WOODS: The idea for the experiment originated with Deputy Warden Jesse Williams and his staff. He wanted to confront the idleness and boredom of the prisoners.

JESSE WILLIAMS, DEPUTY WARDEN: It gives them the opportunity to have ownership for something, to help raise up something that's going to be going back into the community. So it's really had a calming effect for the overall population of inmate -- and also staff -- inside the institution during our workday also.

WOODS: And how does Dawn Burkett, who was leery at first sending even condemned dogs to prison, feel about all of this?

DAWN BURKETT, ASHLAND COUNTY HUMANE CARE CENTER: After seeing the program in -- and work, I think it's been -- I don't have any doubts about it. And the handlers have been great. The feedback with what they do with the animals has just been fantastic, seeing the -- they have a log that they keep on each of the animals, so you know that this is a positive program for them. And this gives them something to really look forward to.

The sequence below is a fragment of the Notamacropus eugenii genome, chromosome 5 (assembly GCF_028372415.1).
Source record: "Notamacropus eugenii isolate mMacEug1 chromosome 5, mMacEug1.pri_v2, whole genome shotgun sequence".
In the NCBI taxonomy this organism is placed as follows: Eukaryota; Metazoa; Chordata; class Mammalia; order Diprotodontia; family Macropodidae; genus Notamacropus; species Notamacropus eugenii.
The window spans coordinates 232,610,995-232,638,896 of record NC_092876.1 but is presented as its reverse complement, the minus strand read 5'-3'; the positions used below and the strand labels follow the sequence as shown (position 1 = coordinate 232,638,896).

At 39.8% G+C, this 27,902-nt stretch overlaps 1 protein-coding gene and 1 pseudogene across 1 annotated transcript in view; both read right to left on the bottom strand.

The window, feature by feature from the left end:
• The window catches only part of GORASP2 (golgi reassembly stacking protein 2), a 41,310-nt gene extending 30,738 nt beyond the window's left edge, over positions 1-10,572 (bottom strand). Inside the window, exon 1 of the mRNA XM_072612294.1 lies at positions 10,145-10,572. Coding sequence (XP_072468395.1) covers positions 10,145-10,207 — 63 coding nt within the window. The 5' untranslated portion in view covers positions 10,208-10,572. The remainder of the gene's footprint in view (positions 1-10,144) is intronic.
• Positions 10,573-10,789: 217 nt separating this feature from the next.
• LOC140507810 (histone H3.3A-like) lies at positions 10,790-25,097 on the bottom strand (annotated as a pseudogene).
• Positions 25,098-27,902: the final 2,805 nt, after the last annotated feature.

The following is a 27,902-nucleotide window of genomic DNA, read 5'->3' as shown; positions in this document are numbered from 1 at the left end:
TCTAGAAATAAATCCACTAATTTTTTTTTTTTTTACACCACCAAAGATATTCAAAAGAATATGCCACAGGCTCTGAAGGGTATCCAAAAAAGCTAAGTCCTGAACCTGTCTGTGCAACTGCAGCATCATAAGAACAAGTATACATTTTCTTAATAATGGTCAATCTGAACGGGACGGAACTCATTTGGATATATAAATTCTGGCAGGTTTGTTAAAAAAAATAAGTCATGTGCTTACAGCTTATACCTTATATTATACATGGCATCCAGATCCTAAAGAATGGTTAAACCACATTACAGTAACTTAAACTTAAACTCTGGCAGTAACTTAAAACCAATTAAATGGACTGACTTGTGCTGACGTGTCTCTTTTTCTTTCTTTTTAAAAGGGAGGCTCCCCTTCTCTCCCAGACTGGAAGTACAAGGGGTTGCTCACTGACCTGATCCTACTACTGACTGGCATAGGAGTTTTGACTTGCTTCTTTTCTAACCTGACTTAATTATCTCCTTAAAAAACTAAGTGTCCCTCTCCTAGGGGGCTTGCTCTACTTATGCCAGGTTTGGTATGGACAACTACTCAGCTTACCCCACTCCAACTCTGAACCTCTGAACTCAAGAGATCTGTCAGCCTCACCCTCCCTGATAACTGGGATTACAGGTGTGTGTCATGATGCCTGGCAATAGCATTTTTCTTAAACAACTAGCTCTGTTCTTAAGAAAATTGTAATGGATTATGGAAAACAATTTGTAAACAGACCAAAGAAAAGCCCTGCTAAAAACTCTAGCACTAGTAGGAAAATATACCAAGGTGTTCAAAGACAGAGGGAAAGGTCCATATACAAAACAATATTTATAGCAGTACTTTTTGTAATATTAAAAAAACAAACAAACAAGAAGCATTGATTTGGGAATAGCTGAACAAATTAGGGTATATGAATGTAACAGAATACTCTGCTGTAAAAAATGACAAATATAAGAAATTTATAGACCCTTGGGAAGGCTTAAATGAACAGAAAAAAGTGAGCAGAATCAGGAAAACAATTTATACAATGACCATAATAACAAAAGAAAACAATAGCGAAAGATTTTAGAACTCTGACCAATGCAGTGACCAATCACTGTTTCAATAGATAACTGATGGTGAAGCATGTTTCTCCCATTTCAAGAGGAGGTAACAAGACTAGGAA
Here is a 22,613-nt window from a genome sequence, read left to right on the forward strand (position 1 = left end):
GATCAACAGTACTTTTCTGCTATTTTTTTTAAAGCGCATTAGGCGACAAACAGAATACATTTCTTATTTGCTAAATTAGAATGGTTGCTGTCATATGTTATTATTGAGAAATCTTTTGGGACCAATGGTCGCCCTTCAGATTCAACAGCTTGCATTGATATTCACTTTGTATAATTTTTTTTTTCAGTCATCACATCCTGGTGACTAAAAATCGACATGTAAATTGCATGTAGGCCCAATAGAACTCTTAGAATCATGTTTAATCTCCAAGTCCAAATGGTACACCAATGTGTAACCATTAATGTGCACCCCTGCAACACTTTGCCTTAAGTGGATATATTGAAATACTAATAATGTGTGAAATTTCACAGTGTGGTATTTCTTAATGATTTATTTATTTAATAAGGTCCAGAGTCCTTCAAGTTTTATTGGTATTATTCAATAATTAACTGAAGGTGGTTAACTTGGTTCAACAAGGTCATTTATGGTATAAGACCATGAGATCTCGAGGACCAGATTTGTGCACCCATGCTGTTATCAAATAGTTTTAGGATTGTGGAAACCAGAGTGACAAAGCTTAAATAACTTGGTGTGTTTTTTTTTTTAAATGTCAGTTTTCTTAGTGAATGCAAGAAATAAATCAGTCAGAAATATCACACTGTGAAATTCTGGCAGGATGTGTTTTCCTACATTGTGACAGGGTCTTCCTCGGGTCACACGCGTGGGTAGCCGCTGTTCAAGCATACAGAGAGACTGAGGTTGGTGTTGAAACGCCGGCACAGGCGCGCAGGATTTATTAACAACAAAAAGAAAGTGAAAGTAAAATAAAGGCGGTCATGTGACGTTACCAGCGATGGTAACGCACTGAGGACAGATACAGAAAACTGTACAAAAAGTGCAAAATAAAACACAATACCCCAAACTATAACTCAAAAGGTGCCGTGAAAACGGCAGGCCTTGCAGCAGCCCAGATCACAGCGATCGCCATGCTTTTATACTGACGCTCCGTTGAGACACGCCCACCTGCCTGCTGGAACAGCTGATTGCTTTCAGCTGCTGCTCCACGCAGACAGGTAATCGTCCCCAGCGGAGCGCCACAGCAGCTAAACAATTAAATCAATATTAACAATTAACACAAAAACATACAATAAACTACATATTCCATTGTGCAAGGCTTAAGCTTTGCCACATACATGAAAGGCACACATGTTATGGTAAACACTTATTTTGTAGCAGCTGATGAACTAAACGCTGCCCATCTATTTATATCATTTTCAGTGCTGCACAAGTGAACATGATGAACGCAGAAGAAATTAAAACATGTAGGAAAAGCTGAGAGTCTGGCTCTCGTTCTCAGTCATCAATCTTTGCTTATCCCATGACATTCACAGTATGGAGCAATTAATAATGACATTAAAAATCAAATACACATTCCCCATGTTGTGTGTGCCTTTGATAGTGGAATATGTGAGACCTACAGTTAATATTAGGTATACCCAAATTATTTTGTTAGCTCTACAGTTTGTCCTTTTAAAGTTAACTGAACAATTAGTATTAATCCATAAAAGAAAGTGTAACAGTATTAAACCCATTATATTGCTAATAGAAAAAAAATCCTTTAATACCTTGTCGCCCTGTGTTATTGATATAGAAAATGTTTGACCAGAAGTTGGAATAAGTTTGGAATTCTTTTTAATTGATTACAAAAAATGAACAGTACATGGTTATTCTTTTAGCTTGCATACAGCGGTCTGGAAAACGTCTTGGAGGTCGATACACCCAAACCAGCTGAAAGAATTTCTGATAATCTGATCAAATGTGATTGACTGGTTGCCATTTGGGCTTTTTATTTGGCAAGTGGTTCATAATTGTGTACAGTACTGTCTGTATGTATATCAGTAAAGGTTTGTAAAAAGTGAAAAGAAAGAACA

WOODS: Twelve-year-old Jolene Rice (ph), a seventh-grader, has something to look forward to every day. Her parents bought her a dog the inmates had trained named Purdy (ph). And we were curious why she chose the brown-eyed part-Labrador.

UNIDENTIFIED FEMALE: Because the other ones were jumping around and she came down and sat between my legs and rolled over for me.

WOODS: Ah, the link between child and prison, where promising men have gone bad, where violent men have been put away.

But give a man a dog and he becomes a boy again.

Larry Woods, CNN, Mansfield, Ohio.

(END VIDEOTAPE)

HAYNES: And some other dogs could also get a reprieve: military dogs. Under old Pentagon policy, military dogs could not be adopted at the end of their service. Instead, they were released to civilian law enforcement agencies or sometimes euthanized when they got too old or too sick to work.

But a bill is in the works in the United States Congress to change all that, to allow the dogs to be adopted. Since World War II, more than 30,000 dogs have served in the military. There are about 1,800 dogs in service right now.